Biswajit Sarkar Blog News Chandrayaan 3 – A Success of Indian Lunar Mission

Chandrayaan 3 – A Success of Indian Lunar Mission



Once a mystery now a mission, after the successful Chandrayaan mission, India’s space agency, the Indian Space Research Organisation (ISRO), has established its imprint on the global stage once more. The name Chandrayaan, which refers to India’s moon expeditions, is a monument to the country’s technological might and solution to discover the undiscovered secrets of space.

Chandrayaan, meaning “mooncraft” in Sanskrit, is the ISRO’s lunar exploration programme. The Chandrayaan programme seeks to explore the moon’s surface, minerals, and the presence of water ice, as well as to improve India’s space capabilities.

There have been multiple mission programmes of Chandrayaan, India’s first lunar probe Chandrayaan-1 was launched on October 22, 2008. The mission was initiated and was anticipated to last for two years. However, connection with the spacecraft was unexpectedly lost on August 28, 2009. The probe had been in operation successfully for 312 days. The craft was supposed to continue in orbit for another 1000 days until crashing into the lunar surface in late 2012. It was later discovered to be still in orbit in 2016. However, the data that was gathered from this mission evidently showed traces of water ice on the surface of moon.
The Chandrayaan’s NASA Instrument Moon Mineralogy Mapper has validated the magma ocean concept, implying that the Moon was once entirely molten.

Chandrayaan-2 is the Indian Space Research Organisation’s second moon exploration project, after Chandrayaan-1, launched in July 22, 2019, was made up of a lunar orbiter and previously comprised the Vikram lander and Pragyan rover. The primary scientific goal was to map and investigate differences in the composition of the lunar surface, as well as the location and availability of lunar water. On August 20, 2019, the vehicle entered lunar orbit and began orbital positioning operations in preparation for the touchdown of the Vikram lander. On September 06 2019, the lander and rover were expected to touchdown on the near side of the Moon, in the south polar area at a latitude of around 70° south. However, on September 06, 2019, the lander crashed after deviating from its original course while attempting to land. The incident was caused by a software error, according to a failure analysis report provided to ISRO.

The Chandrayaan-3 lunar landing on August 23, 2023 was a win for India and the globe, emphasising the need of perseverance in the face of failure. This crucial moment in India’s space voyage demonstrates the persistent Indian spirit, transforming setbacks into extraordinary achievements.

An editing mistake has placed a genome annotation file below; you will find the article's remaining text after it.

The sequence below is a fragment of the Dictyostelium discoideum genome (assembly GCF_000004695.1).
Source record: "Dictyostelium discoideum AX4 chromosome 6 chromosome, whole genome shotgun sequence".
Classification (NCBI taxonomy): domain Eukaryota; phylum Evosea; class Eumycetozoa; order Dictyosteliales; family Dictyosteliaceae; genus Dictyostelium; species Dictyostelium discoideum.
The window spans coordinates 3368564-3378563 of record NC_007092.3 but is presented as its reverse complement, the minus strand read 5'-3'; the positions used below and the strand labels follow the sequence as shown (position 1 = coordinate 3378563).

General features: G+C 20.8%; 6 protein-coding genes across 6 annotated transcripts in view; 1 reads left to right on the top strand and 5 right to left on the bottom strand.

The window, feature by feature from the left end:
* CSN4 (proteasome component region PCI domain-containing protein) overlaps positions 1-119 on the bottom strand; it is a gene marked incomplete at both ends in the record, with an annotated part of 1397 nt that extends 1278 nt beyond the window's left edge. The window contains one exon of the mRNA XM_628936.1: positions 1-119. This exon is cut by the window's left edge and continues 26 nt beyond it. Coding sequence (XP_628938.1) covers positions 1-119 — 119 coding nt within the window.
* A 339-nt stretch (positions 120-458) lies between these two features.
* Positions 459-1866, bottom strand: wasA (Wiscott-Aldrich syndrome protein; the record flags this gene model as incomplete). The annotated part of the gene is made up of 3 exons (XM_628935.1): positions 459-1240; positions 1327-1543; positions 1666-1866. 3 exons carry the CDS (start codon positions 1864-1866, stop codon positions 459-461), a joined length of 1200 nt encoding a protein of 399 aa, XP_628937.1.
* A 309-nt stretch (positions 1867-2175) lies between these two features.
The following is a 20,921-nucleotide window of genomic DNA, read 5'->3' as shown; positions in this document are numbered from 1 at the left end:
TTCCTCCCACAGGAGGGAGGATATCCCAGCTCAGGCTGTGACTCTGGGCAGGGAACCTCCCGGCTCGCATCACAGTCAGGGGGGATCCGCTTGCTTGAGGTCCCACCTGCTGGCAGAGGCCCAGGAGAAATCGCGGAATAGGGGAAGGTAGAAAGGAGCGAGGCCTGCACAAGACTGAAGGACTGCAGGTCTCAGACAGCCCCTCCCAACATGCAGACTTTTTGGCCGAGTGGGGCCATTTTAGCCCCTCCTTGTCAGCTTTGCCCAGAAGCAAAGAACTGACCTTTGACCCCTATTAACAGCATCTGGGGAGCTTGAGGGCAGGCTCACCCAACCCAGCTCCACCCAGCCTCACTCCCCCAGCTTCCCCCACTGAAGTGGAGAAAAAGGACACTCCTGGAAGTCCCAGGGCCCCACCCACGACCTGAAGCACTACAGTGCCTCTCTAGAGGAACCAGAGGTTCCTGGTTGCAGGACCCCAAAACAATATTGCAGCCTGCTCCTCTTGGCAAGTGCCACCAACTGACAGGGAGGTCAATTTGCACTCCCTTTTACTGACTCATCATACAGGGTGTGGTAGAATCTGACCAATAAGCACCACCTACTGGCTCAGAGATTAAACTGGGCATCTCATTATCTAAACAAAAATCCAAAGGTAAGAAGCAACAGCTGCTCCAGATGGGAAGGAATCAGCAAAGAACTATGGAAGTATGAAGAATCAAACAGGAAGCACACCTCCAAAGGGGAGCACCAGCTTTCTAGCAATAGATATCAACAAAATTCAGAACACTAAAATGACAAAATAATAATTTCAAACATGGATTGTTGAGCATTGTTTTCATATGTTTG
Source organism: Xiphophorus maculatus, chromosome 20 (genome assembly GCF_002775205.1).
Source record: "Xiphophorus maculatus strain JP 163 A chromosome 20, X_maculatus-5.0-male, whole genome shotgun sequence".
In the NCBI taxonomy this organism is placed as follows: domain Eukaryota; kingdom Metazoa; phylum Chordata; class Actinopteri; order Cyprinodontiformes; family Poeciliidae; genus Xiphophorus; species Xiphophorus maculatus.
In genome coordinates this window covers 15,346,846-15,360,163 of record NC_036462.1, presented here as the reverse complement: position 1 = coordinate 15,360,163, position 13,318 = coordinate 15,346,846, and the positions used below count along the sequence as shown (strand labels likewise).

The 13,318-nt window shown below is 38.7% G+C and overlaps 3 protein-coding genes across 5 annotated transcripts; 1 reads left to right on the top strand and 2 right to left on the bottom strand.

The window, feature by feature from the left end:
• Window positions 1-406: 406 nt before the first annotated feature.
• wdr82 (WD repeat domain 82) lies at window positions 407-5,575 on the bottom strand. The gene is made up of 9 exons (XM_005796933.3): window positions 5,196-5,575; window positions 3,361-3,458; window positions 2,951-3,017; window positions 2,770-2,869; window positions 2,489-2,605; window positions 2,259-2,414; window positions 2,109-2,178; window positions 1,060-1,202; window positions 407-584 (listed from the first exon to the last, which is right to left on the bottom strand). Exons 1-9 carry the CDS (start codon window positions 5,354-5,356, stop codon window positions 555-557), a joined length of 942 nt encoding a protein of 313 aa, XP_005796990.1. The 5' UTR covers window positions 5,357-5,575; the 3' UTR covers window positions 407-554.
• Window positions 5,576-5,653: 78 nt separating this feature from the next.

“Vikram,” the mission’s landing module, made a daring dive and successfully landed on the lunar surface. This flawless landing required split-second calculations and impeccable system synchronisation. While the landing was a huge accomplishment in and of itself, the real success came when the rover, named “Pragyan,” rolled out onto the moon’s surface, ready to conduct tests that would help humanity comprehend the moon’s origins & explore the moon’s surface, minerals, and the presence of water, ice, as well as to improve India’s space capabilities. The focus now moves to the Pragyan rover’s trip, which is set to traverse the moon’s surface in the following hours. The discovery of water ice on the surface of the moon may have far-reaching consequences for future lunar missions and serve as a resource for future manned trips. Pragyan is conducting studies to comprehend the moon’s exosphere and research its surface features in addition to its search for water ice. Scientists expect to learn more about the moon’s geological history and the processes that have sculpted its surface over billions of years by analysing the data collected during its explorations. We await its arrival anxiously, to see what secrets it has to unveil and what discoveries and wisdom it brings back to Earth.

The major goal of landing on the moon is to conduct a series of tests to determine the mineral composition of the lunar surface. The moon’s South Pole is speculated to consist frozen water that might be used as a source of oxygen and fuel, this ice contains the potential for crucial resources such as air, water, and possibly hydrogen rocket fuel in the hopes of establishing a human colony on the moon. Temperatures in these areas can reach -414F (-248C) due to the Moon’s lack of an atmosphere to warm the surface. For billions of years, some of these locations have been protected from sunlight, Deep craters are a shelter for never-ending darkness. No human has ever set foot in this uncharted world. According to Nasa, the Moon’s south pole is full of “mystery, science, and intrigue.” A Significant foot forward in India’s Space Exploration

The landing was historically significant, countries like —the United States, China, and the former Soviet Union—have also made soft lunar landings, but none has ever reached the south lunar pole, despite past attempts. With this achievement, India becomes the first country to land near the moon’s South Pole and the fourth country, after the United States, the Soviet Union, and China, to successfully explore the moon’s surface.

The successful soft landing lays the way for further more ambitious space missions. The knowledge gathered from the missions of Chandrayaan would surely help India’s ambitions in exploration beyond Earth’s orbit. Chandrayaan 3 is simply a stepping stone to our future endeavors in our expeditions ahead to the Sun, Mars, or Venus.

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